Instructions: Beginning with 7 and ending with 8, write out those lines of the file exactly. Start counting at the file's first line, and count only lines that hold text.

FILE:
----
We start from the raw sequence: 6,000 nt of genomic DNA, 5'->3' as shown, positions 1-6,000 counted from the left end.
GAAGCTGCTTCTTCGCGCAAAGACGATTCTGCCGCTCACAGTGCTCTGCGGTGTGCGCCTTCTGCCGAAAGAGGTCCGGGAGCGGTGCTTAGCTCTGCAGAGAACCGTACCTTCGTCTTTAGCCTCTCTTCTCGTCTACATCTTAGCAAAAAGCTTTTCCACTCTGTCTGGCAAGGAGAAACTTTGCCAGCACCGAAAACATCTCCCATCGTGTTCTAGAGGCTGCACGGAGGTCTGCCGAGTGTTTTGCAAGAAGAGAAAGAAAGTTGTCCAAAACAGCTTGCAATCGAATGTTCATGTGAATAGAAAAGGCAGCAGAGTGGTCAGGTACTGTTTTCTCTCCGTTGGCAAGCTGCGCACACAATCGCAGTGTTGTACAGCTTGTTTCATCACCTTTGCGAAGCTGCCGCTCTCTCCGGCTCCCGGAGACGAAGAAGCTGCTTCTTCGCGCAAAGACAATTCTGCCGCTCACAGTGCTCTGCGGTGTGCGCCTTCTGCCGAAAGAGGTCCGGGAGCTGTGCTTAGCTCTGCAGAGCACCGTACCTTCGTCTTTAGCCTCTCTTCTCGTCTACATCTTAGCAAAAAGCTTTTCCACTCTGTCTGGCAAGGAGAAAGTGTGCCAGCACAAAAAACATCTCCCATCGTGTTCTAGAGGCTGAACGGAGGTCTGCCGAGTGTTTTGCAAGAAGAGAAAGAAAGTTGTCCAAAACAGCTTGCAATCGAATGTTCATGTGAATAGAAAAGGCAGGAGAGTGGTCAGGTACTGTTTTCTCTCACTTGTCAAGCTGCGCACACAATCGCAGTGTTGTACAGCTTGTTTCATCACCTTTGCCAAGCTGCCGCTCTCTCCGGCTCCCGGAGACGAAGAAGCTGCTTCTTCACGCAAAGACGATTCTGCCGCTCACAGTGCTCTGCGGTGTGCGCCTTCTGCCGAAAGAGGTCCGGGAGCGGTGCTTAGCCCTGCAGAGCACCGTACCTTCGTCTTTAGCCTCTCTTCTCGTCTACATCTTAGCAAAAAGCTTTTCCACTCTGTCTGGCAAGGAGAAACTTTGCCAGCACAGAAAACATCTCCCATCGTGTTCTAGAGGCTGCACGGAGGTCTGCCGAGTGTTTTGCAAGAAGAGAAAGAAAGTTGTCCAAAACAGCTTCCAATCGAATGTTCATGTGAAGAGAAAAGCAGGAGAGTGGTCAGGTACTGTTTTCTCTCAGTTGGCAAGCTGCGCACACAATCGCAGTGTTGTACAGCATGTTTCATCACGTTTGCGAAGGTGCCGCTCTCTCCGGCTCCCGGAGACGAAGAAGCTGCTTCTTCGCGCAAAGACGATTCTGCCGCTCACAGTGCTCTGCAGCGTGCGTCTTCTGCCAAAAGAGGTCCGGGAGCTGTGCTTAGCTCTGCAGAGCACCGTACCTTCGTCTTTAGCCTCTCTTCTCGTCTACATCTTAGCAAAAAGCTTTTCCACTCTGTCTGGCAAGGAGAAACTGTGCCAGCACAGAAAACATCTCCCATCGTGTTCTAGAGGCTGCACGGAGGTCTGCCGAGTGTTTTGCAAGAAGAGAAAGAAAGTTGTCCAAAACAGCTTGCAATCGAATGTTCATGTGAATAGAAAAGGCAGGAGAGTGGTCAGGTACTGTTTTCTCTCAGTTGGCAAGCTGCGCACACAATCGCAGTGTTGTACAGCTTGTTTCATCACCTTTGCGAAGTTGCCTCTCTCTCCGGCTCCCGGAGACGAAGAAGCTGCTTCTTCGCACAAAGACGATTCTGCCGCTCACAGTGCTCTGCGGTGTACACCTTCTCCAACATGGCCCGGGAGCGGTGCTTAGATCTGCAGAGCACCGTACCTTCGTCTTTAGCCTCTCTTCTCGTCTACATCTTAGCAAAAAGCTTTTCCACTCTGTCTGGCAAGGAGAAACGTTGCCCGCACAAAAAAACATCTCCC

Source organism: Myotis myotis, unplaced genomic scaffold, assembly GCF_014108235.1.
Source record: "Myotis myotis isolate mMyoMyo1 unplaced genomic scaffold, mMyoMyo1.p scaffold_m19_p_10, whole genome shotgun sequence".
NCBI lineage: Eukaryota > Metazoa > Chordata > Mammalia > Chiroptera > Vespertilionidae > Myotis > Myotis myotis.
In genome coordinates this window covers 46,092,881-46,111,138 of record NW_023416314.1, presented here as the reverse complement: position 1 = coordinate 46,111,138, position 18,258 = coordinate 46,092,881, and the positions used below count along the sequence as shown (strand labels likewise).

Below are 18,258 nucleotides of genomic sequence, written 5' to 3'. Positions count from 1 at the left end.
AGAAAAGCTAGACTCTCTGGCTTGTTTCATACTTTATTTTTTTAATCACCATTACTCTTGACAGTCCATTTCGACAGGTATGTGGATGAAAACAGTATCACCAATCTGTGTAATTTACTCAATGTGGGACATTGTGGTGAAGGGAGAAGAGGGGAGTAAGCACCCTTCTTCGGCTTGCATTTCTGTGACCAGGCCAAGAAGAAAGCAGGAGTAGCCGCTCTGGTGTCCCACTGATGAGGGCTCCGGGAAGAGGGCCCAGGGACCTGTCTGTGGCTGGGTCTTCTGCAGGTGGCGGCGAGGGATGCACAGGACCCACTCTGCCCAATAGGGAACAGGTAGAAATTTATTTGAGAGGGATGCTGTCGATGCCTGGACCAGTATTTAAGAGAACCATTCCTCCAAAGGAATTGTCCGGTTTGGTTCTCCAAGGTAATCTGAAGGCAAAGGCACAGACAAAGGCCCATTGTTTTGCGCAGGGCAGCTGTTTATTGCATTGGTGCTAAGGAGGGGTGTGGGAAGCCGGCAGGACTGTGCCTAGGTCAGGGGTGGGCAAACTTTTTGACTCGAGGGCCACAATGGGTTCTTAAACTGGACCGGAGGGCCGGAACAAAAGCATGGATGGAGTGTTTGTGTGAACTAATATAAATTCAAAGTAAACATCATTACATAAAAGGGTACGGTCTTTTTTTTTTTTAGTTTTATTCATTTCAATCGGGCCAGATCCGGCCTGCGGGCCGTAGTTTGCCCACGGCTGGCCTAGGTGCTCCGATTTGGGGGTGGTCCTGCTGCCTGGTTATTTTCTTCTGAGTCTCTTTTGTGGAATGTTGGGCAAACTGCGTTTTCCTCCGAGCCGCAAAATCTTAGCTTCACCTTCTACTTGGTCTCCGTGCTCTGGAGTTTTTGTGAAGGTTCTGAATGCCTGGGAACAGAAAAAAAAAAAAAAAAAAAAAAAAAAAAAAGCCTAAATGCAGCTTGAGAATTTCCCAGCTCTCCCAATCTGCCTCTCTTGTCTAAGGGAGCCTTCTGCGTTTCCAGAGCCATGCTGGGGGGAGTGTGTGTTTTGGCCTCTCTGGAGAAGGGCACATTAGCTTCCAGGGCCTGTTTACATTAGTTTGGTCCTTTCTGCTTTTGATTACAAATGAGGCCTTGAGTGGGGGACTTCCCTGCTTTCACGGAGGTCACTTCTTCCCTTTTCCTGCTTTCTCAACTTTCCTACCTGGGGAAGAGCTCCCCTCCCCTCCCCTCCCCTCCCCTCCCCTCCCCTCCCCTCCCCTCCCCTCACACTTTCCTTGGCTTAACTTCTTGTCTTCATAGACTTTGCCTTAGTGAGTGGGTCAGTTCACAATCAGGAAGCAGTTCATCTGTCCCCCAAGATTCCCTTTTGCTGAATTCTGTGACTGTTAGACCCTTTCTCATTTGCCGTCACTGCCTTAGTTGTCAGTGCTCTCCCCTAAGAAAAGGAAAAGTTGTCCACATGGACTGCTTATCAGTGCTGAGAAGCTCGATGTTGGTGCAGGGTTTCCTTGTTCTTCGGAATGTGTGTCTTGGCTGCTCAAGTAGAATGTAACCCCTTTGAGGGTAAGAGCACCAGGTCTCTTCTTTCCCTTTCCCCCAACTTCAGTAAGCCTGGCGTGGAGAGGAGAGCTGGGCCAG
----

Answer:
Below are 18,258 nucleotides of genomic sequence, written 5' to 3'. Positions count from 1 at the left end.
AGAAAAGCTAGACTCTCTGGCTTGTTTCATACTTTATTTTTTTAATCACCATTACTCTTGACAGTCCATTTCGACAGGTATGTGGATGAAAACAGTATCACCAATCTGTGTAATTTACTCAATGTGGGACATTGTGGTGAAGGGAGAAGAGGGGAGTAAGCACCCTTCTTCGGCTTGCATTTCTGTGACCAGGCCAAGAAGAAAGCAGGAGTAGCCGCTCTGGTGTCCCACTGATGAGGGCTCCGGGAAGAGGGCCCAGGGACCTGTCTGTGGCTGGGTCTTCTGCAGGTGGCGGCGAGGGATGCACAGGACCCACTCTGCCCAATAGGGAACAGGTAGAAATTTATTTGAGAGGGATGCTGTCGATGCCTGGACCAGTATTTAAGAGAACCATTCCTCCAAAGGAATTGTCCGGTTTGGTTCTCCAAGGTAATCTGAAGGCAAAGGCACAGACAAAGGCCCATTGTTTTGCGCAGGGCAGCTGTTTATTGCATTGGTGCTAAGGAGGGGTGTGGGAAGCCGGCAGGACTGTGCCTAGGTCAGGGGTGGGCAAACTTTTTGACTCGAGGGCCACAATGGGTTCTTAAACTGGACCGGAGGGCCGGAACAAAAGCATGGATGGAGTGTTTGTGTGAACTAATATAAATTCAAAGTAAACATCATTACATAAAAGGGTACGGTCTTTTTTTTTTTTAGTTTTATTCATTTCAATCGGGCCAGATCCGGCCTGCGGGCCGTAGTTTGCCCACGGCTGGCCTAGGTGCTCCGATTTGGGGGTGGTCCTGCTGCCTGGTTATTTTCTTCTGAGTCTCTTTTGTGGAATGTTGGGCAAACTGCGTTTTCCTCCGAGCCGCAAAATCTTAGCTTCACCTTCTACTTGGTCTCCGTGCTCTGGAGTTTTTGTGAAGGTTCTGAATGCCTGGGAACAGAAAAAAAAAAAAAAAAAAAAAAAAAAAAAAGCCTAAATGCAGCTTGAGAATTTCCCAGCTCTCCCAATCTGCCTCTCTTGTCTAAGGGAGCCTTCTGCGTTTCCAGAGCCATGCTGGGGGGAGTGTGTGTTTTGGCCTCTCTGGAGAAGGGCACATTAGCTTCCAGGGCCTGTTTACATTAGTTTGGTCCTTTCTGCTTTTGATTACAAATGAGGCCTTGAGTGGGGGACTTCCCTGCTTTCACGGAGGTCACTTCTTCCCTTTTCCTGCTTTCTCAACTTTCCTACCTGGGGAAGAGCTCCCCTCCCCTCCCCTCCCCTCCCCTCCCCTCCCCTCCCCTCCCCTCCCCTCACACTTTCCTTGGCTTAACTTCTTGTCTTCATAGACTTTGCCTTAGTGAGTGGGTCAGTTCACAATCAGGAAGCAGTTCATCTGTCCCCCAAGATTCCCTTTTGCTGAATTCTGTGACTGTTAGACCCTTTCTCATTTGCCGTCACTGCCTTAGTTGTCAGTGCTCTCCCCTAAGAAAAGGAAAAGTTGTCCACATGGACTGCTTATCAGTGCTGAGAAGCTCGATGTTGGTGCAGGGTTTCCTTGTTCTTCGGAATGTGTGTCTTGGCTGCTCAAGTAGAATGTAACCCCTTTGAGGGTAAGAGCACCAGGTCTCTTCTTTCCCTTTCCCCCAACTTCAGTAAGCCTGGCGTGGAGAGGAGAGCTGGGCCAG